and st do not Granger cause current values of

US pt

.

(iii) Lagged values of

UK pt

and

US pt

do not Granger cause current values of st.

3

3. Test for the existence of a cointegrating relationship between

UK pt

,

US pt

and st

using the Engle-Granger two-step residuals-based procedure:

Obtain the estimated cointegrating regression:

3 t t

US

1 2 t

UK pt

ˆ

ˆ

p

ˆ

s v

ˆ

using observations 1942-2014.

Save the residuals

t v

ˆ

, and test for stationarity using the Engle-Granger adaptation of

the ADF test, using the observations 1947-2014 only. Observations from years before

1947 can be used to create any lagged residuals used in the DF/ADF autoregressions,

but the DF/ADF autoregressions should be estimated over the 68 observations for

1947-2014 only.

Comment on the implications of this cointegration test for the validity of the PPP

theory.

4. Test for the existence of a cointegrating relationship between

UK pt

,

US pt

and st

using the Johansen Vector Error Correction Model (VECM) procedure:

Use the multivariate Akaike Information Criterion to select the appropriate order (laglength)

for the three-variable VAR(p) model for {

UK pt

,

US pt

, st }, starting from p=4

and reducing p in steps of one as far as possible. Use the observations 1947-2014

only. Select the lag-length, p*

, that produces the smallest value of MAIC.

Compute the Johansen rank and maximal eigenvalue cointegration tests based on the

VECM derived from the VAR(p*

) representation. Comment on the implications of

this cointegration test for the validity of the PPP theory.

Estimate the VECM based on the VAR(p*

) model with one cointegrating vector. Are

the signs and statistical significance of the coefficients in the cointegrating vector

consistent with the PPP theory

4

General instructions

Your submission should comprise a written report, containing all relevant estimation and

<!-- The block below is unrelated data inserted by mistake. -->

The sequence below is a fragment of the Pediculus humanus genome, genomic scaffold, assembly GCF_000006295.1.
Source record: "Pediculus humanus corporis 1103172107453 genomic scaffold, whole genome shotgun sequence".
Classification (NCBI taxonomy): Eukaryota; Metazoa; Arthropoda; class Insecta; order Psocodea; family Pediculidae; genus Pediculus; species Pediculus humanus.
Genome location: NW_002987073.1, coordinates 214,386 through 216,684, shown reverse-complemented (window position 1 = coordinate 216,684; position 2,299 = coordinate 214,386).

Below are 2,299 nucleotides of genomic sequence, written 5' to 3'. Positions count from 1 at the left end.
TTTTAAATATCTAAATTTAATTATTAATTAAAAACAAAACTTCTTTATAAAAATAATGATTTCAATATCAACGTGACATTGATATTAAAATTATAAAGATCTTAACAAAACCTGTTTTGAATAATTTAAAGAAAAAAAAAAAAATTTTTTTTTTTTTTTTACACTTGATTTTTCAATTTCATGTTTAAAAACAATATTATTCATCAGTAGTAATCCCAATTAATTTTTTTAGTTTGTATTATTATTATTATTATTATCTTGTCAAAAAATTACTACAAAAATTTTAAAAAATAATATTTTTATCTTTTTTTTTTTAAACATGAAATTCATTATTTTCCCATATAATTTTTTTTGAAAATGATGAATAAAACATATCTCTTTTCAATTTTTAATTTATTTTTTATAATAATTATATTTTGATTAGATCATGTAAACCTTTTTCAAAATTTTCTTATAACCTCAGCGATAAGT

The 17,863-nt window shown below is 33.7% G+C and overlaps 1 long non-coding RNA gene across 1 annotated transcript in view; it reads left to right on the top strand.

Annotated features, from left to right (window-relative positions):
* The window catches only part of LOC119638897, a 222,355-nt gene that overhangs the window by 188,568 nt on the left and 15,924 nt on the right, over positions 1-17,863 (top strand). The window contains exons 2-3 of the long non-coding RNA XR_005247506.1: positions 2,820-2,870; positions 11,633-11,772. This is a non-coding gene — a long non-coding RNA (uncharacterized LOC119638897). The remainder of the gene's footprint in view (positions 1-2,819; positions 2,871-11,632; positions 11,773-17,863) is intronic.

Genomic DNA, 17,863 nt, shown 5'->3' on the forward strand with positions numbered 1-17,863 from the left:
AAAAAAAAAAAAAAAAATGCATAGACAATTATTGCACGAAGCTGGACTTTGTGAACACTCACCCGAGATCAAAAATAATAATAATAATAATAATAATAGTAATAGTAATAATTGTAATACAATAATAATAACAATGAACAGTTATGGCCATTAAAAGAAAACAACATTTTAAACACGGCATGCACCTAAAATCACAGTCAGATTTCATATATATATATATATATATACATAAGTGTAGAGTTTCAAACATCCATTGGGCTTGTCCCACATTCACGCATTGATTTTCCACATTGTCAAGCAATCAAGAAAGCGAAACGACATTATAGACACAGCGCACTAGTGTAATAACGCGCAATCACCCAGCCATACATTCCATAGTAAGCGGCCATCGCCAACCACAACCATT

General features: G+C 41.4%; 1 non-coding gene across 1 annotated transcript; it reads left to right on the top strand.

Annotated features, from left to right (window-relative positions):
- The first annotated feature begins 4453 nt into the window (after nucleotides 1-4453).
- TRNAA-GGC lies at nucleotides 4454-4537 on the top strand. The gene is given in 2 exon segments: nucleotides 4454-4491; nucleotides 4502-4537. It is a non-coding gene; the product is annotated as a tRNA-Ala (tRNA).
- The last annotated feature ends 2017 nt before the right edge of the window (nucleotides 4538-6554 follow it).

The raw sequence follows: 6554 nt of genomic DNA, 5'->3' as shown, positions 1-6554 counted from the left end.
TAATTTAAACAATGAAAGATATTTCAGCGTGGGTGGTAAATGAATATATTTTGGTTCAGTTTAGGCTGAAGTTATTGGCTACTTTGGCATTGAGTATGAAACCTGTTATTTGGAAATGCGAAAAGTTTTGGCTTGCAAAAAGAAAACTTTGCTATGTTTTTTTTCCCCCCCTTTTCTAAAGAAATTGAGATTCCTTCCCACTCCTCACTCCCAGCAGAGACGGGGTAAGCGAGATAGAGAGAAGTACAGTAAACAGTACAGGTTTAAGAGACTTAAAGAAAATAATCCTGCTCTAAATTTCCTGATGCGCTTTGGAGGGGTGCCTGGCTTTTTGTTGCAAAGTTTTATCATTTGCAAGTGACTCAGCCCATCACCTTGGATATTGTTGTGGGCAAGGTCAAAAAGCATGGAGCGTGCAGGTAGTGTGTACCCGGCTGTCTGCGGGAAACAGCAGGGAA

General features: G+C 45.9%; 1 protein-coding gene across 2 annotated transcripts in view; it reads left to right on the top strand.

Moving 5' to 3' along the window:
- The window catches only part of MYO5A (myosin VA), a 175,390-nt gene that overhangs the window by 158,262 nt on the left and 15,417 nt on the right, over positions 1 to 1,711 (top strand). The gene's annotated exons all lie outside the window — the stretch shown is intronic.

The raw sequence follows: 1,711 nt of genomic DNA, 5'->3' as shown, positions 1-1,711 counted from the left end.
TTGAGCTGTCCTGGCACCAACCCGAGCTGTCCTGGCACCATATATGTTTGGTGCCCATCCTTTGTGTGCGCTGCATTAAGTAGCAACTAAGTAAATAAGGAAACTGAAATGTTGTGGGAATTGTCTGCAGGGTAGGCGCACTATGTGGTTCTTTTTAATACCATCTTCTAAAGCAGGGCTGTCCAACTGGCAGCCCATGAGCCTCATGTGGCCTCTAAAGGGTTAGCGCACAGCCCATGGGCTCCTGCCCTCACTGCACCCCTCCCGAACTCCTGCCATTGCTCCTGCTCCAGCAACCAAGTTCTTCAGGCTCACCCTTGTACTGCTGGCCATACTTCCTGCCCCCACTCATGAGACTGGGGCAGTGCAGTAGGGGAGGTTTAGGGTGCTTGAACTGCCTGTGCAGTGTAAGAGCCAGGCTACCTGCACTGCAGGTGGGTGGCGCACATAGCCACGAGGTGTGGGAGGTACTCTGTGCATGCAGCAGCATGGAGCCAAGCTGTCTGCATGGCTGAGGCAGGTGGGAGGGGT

hypothesis test results presented in report form (as if you were writing for a journal article),

and a brief commentary outlining the estimations and tests, and commenting on the results.

There is no specific word limit for the commentary; a few sentences for each question will be

sufficient. Marks will be awarded for clarity and presentation. You are encouraged to devise

informative means for presenting the results, including well-designed tables. Look at journal

articles which report empirical research for ideas on how to present the results of estimations

and statistical tests. Your Stata output should be presented in an Appendix to the written

report.

year puk pus s

1942 2.751 16.3 4.04

1943 2.851 17.3 4.04

1944 2.911 17.6 4.04

1945 2.971 18 4.03

1946 3.091 19.54 4.03

1947 3.277 22.34 4.03

1948 3.526 24.08 4.03

1949 3.629 23.85 3.69

1950 3.742 24.08 2.8

1951 4.082 25.98 2.8

1952 4.456 26.55 2.79

1953 4.592 26.75 2.81

1954 4.683 26.88 2.81

1955 4.887 26.78 2.79

1956 5.137 27.18 2.8

1957 5.318 28.15 2.79

1958 5.488 28.92 2.81

1959 5.511 29.16 2.81

1960 5.568 29.62 2.81

1961 5.76 29.92 2.8

1962 6.01 30.26 2.81

1963 6.123 30.62 2.8

1964 6.327 31.03 2.79

1965 6.622 31.56 2.8

1966 6.883 32.46 2.79

1967 7.064 33.4 2.75

1968 7.393 34.8 2.39

1969 7.79 36.67 2.39

1970 8.289 38.84 2.4

1971 9.071 40.51 2.44

1972 9.718 41.85 2.5

1973 10.602 44.45 2.45

1974 12.303 49.33 2.34

1975 15.285 53.84 2.22

1976 17.814 56.94 1.8

1977 20.637 60.61 1.75

1978 22.349 65.22 1.92

1979 25.343 72.57 2.12

1980 29.901 82.38 2.33

1981 33.451 90.93 2.02

1982 36.331 96.5 1.75

1983 37.998 99.6 1.52

1984 39.891 103.9 1.34

1985 42.318 107.6 1.3

1986 43.758 109.6 1.47

1987 45.583 113.6 1.64

1988 47.817 118.3 1.78

1989 51.536 124 1.64

1990 56.412 130.7 1.78

1991 59.723 136.2 1.77

1992 61.957 140.3 1.77

1993 62.944 144.5 1.5

1994 64.463 148.2 1.53

1995 66.697 152.4 1.58

1996 68.307 156.9 1.56

1997 70.45 160.5 1.64

1998 72.865 163 1.66

1999 73.988 166.6 1.62

2000 76.176 172.2 1.52

2001 77.526 177.1 1.44

2002 78.818 179.9 1.5

2003 81.098 184 1.64

2004 83.513 188.9 1.83

2005 85.871 195.3 1.82

2006 88.615 201.6 1.84

2007 92.414 207.34 2

2008 96.082 215.3 1.85

2009 95.589 214.54 1.57

2010 100 218.06 1.55

2011 105.207 224.94 1.6

2012 108.56 229.59 1.59

2013 111.87 232.96 1.56

2014 114.51 236.74 1.65